The extension of 20mph zones to cover most of the borough is one of the measures that Southwark Council is currently consulting on following the publication of the draft Road Safety Plan.
The proposal doesn't affect main roads controlled by Transport for London.
Cllr Richard Thomas, Southwark's executive member for environment and transport, said: "We're committed to ensuring that Southwark's roads are made as safe as possible by tackling excessive speed and the irresponsible use of cars which are the main sources of danger.
"The real and perceived dangers of roads keep children indoors, stop people from walking or cycling to their destinations, and restrict the movement of people with disabilities.
"The benefits of lower speeds in road safety terms are clear; research shows that when hit by a vehicle at 40mph, nine in ten children are killed. Hit by a vehicle at 20mph nine in ten will survive.
"We need the community and partner agencies to give us their views on the plan if we are to deal with the sources of danger on our roads effectively."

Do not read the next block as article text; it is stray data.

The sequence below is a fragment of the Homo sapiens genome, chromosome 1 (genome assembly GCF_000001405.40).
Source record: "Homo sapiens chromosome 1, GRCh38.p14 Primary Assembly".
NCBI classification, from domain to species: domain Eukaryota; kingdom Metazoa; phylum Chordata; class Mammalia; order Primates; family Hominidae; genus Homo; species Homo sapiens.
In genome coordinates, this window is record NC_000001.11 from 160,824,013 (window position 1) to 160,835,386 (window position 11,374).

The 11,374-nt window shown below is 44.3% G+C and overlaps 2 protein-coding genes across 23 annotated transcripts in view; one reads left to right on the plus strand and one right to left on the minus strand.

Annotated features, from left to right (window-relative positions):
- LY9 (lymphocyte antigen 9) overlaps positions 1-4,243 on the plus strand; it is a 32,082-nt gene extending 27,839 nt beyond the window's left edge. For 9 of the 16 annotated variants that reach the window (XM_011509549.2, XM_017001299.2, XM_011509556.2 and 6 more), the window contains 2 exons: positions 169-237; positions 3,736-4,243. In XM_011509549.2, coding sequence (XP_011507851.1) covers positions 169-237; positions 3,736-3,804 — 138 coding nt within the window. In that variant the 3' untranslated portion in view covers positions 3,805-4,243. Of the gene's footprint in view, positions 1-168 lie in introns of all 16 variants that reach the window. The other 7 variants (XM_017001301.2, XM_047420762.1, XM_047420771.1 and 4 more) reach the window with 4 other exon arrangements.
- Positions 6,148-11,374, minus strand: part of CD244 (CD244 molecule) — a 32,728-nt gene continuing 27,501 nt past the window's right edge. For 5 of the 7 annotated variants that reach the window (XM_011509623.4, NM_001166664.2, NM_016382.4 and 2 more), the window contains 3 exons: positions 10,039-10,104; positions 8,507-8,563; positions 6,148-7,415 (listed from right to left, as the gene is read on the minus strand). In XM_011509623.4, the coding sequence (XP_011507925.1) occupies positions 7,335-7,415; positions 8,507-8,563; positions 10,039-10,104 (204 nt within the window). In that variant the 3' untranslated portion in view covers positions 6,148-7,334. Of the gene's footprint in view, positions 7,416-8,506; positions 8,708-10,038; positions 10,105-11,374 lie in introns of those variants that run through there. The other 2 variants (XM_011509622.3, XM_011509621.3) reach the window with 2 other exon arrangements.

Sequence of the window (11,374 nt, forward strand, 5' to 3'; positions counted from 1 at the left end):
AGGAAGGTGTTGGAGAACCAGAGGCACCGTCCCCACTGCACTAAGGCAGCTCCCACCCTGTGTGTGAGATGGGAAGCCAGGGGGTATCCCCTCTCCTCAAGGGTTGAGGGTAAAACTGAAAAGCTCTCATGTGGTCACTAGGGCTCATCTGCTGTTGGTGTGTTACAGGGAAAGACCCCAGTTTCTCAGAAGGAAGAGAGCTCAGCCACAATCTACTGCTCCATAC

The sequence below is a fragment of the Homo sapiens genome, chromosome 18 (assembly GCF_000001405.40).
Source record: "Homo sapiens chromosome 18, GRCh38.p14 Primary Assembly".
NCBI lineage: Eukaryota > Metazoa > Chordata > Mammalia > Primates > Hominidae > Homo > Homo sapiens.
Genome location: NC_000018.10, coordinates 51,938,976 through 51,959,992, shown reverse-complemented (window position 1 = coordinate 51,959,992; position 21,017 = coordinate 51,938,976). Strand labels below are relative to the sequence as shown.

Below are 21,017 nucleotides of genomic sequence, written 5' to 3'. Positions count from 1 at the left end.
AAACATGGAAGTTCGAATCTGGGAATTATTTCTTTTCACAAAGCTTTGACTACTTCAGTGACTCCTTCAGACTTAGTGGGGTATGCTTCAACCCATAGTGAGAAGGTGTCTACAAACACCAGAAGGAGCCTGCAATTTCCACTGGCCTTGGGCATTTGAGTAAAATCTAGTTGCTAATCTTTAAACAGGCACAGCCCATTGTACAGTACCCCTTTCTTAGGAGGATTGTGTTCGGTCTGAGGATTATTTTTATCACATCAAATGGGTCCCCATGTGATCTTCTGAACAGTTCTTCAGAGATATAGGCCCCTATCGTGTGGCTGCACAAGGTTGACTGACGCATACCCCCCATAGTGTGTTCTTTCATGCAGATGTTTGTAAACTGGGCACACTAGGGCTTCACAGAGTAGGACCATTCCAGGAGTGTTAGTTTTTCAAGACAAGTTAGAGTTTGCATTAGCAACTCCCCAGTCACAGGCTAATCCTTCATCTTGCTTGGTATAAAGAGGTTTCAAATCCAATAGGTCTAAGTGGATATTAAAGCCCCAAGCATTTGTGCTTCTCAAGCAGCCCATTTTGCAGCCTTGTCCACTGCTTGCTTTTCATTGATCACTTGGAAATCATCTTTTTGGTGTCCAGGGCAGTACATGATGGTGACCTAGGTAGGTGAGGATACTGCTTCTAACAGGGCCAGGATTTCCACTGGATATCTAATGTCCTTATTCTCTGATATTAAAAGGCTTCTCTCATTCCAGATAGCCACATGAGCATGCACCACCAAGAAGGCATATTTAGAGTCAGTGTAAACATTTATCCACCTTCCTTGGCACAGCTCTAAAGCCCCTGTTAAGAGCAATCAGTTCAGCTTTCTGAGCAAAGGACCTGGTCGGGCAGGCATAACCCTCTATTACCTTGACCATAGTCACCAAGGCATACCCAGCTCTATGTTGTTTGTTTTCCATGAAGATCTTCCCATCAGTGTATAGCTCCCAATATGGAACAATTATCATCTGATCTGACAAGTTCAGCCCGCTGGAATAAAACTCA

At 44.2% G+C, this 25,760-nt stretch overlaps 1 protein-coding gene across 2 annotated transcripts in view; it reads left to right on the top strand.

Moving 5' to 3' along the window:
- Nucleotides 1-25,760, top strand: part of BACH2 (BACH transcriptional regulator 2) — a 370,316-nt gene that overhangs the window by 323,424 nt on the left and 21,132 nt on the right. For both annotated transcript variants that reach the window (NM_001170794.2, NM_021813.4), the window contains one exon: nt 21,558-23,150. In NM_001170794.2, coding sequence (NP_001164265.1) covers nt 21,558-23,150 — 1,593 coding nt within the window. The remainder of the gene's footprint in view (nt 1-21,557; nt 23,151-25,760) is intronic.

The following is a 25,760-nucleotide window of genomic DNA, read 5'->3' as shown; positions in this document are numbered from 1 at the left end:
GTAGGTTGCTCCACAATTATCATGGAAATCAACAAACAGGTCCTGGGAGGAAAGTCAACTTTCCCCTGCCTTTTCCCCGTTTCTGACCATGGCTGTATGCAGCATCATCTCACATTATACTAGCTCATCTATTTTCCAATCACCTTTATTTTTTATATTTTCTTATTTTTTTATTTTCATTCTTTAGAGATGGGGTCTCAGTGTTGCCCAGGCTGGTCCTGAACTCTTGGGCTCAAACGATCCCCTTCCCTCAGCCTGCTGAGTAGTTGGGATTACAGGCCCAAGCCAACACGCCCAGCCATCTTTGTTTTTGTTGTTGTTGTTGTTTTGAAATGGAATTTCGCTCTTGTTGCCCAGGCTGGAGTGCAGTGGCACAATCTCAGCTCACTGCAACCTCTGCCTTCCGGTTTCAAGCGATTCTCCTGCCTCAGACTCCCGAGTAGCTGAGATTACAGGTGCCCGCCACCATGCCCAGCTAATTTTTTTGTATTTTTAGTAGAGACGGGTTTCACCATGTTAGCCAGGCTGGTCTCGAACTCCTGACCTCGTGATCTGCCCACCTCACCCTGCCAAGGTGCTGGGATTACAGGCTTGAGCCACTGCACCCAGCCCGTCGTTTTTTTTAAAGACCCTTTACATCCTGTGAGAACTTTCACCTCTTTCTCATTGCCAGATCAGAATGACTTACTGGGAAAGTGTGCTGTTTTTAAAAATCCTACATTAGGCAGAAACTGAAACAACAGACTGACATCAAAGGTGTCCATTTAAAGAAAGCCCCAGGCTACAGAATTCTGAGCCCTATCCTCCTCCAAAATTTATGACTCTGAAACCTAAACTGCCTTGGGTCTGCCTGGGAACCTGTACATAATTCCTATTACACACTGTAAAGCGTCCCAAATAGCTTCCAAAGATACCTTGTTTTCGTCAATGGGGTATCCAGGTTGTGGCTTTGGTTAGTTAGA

Short presentations on the plan will be delivered at each community council meeting throughout September and October, and copies of it can be downloaded from the council website.
Last week the Corporation of London agreed to think again about creating a 20mph zone as bicycling barrister Ralph Smyth was about to launch a High Court action to force it to take action.
Mr Smyth's application for judicial review on behalf of the campaign group City Cyclists was withdrawn after Mr Justice Collins, sitting at the High Court, was told an agreement had been reached and the matter was to be reconsidered.
City Cyclists pointed to the much-publicised death of Vicki McCreery on Blackfriars Bridge back in May and said they hoped introducing a 20mph zone in the Square Mile could lead to other parts of the capital, such as Covent Garden and Oxford Street, also introducing similar speed limits.
Campaigners highlight the fact that 20mph zones are appearing in residential areas all over London, but not in the centre, where more people walk and cycle and where safety problems are at their worst.